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Spooling braid with a line winder/spooling machine? Idiots at the local BTS and problems with...

post #1 of 22
Thread Starter 
Does anyone here believe the hype that braid must be put on with a machine? Personally I have had the most problems with braid when spooled with a machine. Possibly due to user error but I have had zero problems for years now spooling braid manually.

My brother in law and I went to a BTS yesterday to pick up line. First they told me they would never carry Sufix 832 due to many issues with it? Then they talked him into samurai braid. Then they gave him absolute hell for not letting them spool it on the machine. They garunteed him he would regret it. They seemed to have a bit of an attitude about it. They told him that if its not put on "spool melted tight" it will not work. They even showed him the melted spools. My feelings are that after the first cast it is no longer that tight anyway!

They also seemed to frown at him for buying a stradic, which he already had purchased and at this point was feeling like he made a bad decision.

After we left I assured him the stradic was a good purchase, especially at $120, and that all of my reels are spooled by myself and I never have problems. This shop is not a regular stop for me and now I am sure it will not be. The last time we were there they tried to sell him a St. Croix rod for $20 over msrp.
Edited by whewdoggie - 6/30/11 at 1:34pm
post #2 of 22
Sounds like one I stop in once in a while when I'm in a jam. I usually just pick up one item and leave but the lady behind the counter is always trying to get me to buy crap I don't need. She saw my St.Croix Mojo and asked why I didn't buy it there and then proceeded to call it a piece of junk.
post #3 of 22
There is not problem putting braid on by hand as long as you wear a glove and spool it with tension.
post #4 of 22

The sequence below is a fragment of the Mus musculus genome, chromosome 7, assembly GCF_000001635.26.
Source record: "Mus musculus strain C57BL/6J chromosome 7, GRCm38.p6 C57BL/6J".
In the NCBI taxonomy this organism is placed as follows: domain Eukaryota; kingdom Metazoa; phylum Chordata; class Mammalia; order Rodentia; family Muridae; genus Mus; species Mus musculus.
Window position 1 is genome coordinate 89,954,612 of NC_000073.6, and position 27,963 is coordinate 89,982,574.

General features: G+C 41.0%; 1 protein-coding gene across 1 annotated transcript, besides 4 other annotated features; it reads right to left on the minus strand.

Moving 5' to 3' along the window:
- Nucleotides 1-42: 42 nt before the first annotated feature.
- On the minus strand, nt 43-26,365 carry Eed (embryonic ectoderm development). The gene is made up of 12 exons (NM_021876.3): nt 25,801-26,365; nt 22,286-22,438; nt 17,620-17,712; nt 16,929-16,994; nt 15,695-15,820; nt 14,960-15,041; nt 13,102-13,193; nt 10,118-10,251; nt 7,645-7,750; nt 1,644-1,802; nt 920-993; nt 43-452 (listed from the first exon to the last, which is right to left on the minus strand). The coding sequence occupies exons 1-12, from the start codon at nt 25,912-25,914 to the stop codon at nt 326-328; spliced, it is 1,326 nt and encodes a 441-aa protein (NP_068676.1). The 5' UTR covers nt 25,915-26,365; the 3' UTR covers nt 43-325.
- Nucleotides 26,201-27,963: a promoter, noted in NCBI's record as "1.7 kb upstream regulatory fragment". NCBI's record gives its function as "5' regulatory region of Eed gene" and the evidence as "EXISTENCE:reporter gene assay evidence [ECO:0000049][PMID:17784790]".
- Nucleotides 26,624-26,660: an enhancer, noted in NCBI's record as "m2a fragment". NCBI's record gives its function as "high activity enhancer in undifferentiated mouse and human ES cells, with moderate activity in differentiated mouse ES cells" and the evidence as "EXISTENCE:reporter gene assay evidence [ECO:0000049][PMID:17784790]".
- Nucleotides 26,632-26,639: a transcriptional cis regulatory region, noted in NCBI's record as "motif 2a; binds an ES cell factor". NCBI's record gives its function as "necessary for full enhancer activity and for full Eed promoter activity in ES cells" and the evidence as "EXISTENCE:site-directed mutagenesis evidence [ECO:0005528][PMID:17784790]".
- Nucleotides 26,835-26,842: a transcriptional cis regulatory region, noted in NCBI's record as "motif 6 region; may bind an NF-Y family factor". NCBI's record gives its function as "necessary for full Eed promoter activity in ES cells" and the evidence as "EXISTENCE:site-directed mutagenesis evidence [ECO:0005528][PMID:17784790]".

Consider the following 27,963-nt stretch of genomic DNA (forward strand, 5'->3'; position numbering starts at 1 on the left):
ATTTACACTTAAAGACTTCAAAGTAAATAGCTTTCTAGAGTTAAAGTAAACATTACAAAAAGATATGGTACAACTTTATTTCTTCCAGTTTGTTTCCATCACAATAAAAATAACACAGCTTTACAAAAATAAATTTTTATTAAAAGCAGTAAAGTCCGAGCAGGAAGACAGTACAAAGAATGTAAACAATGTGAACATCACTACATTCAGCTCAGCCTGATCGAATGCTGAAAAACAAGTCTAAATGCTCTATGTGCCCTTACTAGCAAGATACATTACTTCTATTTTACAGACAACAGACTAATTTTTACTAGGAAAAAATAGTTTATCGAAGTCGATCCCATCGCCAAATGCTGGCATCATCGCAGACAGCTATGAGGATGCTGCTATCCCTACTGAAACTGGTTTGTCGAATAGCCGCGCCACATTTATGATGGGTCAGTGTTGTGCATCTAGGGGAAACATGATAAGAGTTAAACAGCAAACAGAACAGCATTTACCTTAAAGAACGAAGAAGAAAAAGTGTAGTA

Put it on tight and you have no problems. I prefer to do it myself, because no reels I own put line on perfectly like the machine does, so if I do it myself it goes on the same way it is going to for the life of the line, and I won't get any surprises when the line morphs to its new shape.

I put braid on utilizing a bench vice and a damp rag, their machine doesn't get it any tighter than me biggrin.gif
post #5 of 22
I put a bolt thru the spool of line with a spring and washers on it, then put it in the vice compressing the spring to get the tension I want and then just reel it on.
I have been doing this for decades and have no problems.
post #6 of 22
Me too.

For as long as braid has been available I've put it on my convenchs myself. Never 1 problem. I have a line winder I've made out of an old garden hose coiler. One revolution is 43 inches so measuring a set amount off a bulk spool is easy. Tight and straight is the trick.

First I put on backing that is permanent, then the measured running/casting line. And I often reverse the line to distribute the wear. Works good.

I just got some of that Spiderwire Stealth (#50) that Sudsy was recomending last year. Seems to cast and handle really well. Time will tell.

Tackle shops are not unbiased arbiters about tackle and equipment. Always take what they say with a grain of salt.
post #7 of 22
Thread Starter